An important trial that will help clarify many outstanding questions regarding targeted therapy combinations in frontline CLL and may suggest new paradigms for the future is the ongoing phase III CLL13 study. This trial is comparing standard chemoimmunotherapy with FCR or BR to 3 separate venetoclax-based regimens: venetoclax plus rituximab, venetoclax plus obinutuzumab, or triple therapy with venetoclax plus ibrutinib and obinutuzumab. This trial will explore whether targeted therapy combination approaches can supplant chemoimmunotherapy as well as compare various doublet or triplet combinations using venetoclax. When using combinations, one must also be sensitive to the potential for AEs and cost. It does not make sense to prescribe these extremely expensive regimens unless there is a clear advantage. Hence, I think CLL13 will yield very important results.

In addition, the phase II CAPTIVATE study is assessing the combination of venetoclax and ibrutinib in the frontline setting and includes 2 different cohorts. One of the cohorts is assessing MRD-guided discontinuation, ie, whether a time‑limited approach with this combination makes sense. The other cohort is assessing fixed-duration therapy with the same combination.

Frontline Treatment Recommendations
When making recommendations on frontline treatment for CLL today, I would recommend ibrutinib alone or in combination with obinutuzumab for most patients. The exception would be for those patients with a contraindication to ibrutinib. I tend to mostly use single-agent ibrutinib; there are not many patients for whom I would use the combination with obinutuzumab. If I were to use combination therapy, it would be with older or less fit patients based on the evidence from the iLLUMINATE trial. Unfortunately, I do not think we have enough information to know if one approach is better than the other. Data from some of the ongoing trials will shed more light on this question.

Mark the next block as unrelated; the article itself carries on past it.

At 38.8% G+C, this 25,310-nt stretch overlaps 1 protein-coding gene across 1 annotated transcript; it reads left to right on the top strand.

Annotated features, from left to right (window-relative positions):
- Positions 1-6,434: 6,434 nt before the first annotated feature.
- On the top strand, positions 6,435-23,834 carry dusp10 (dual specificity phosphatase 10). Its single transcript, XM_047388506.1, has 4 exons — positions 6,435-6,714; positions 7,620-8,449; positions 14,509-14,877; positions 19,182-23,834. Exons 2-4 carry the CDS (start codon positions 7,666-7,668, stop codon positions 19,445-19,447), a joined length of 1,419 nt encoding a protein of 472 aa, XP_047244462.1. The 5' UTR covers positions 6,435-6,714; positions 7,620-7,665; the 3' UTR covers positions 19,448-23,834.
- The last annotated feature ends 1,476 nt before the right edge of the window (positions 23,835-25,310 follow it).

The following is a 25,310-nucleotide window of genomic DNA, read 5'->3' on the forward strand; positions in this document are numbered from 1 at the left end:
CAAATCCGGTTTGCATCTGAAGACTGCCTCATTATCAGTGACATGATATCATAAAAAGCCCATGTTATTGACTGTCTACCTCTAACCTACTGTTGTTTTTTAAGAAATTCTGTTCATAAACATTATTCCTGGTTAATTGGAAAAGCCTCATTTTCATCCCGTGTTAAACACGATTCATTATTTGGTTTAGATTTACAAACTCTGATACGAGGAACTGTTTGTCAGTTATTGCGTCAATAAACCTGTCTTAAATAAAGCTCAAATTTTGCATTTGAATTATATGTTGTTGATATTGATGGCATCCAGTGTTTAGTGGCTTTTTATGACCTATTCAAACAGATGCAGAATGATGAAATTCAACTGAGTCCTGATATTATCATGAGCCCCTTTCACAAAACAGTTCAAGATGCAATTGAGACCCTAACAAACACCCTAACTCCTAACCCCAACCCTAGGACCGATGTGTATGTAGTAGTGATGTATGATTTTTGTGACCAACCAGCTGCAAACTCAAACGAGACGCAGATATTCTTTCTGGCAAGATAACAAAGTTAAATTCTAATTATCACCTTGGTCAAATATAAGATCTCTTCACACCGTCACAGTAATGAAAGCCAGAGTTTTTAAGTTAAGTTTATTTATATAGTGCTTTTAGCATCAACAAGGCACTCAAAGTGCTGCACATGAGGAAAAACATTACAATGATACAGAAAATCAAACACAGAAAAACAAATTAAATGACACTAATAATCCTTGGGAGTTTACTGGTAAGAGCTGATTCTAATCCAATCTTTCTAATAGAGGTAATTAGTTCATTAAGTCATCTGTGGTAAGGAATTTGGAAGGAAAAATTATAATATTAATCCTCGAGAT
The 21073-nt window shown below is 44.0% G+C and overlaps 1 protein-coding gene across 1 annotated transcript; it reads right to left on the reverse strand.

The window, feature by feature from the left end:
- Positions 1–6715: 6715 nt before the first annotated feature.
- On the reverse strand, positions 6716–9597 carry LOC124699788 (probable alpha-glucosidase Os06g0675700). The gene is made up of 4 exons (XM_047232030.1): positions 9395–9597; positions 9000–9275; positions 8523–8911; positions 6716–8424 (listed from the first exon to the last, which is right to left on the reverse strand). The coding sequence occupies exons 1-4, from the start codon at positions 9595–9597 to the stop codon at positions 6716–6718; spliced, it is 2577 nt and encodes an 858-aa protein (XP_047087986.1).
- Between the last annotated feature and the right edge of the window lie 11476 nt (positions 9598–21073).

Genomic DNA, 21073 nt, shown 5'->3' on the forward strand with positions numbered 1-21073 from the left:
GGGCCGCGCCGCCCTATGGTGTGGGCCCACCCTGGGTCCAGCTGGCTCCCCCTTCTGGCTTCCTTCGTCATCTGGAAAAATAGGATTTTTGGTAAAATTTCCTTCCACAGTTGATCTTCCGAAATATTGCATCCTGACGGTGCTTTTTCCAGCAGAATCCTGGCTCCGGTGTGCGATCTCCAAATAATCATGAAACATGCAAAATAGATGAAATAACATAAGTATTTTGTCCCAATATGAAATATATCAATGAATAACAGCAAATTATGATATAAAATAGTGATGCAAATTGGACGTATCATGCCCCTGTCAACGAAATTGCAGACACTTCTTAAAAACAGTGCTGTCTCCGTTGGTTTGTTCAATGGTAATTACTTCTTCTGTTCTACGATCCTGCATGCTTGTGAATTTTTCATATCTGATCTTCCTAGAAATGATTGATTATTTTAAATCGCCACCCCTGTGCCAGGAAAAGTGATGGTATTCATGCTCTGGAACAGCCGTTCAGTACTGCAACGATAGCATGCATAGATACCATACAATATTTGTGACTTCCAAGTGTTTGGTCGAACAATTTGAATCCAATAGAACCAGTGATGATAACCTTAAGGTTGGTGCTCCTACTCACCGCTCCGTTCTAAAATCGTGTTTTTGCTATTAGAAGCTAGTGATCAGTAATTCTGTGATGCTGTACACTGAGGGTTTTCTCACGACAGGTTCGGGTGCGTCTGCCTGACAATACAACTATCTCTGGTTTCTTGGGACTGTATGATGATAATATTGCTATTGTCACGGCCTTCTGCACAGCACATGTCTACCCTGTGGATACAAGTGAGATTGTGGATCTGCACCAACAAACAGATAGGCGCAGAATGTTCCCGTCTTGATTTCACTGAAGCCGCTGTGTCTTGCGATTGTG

When treating patients who are not ideal candidates for ibrutinib—for example, they are on anticoagulation therapy, have heart problems, are intolerant to ibrutinib—I would recommend a combination of obinutuzumab and venetoclax if insurance is not an issue. In my practice, I have moved away from FCR and BR and now recommend obinutuzumab/venetoclax for these patients. I suspect that more patients will be switched over to frontline venetoclax combinations once we start to see results from some of the ongoing trials. Hopefully in the future, using one of these combination therapies with venetoclax, which allows patients to come off treatment, will become a real possibility.

Your Thoughts?
How do you approach frontline therapy for patients with CLL? I encourage you to answer the polling question and post your thoughts in the comments box. For more expert insight on the treatment of CLL, check out this interactive decision support tool to see how 5 experts would proceed for your cases. The tool is currently being updated, so check back here to explore the new version soon.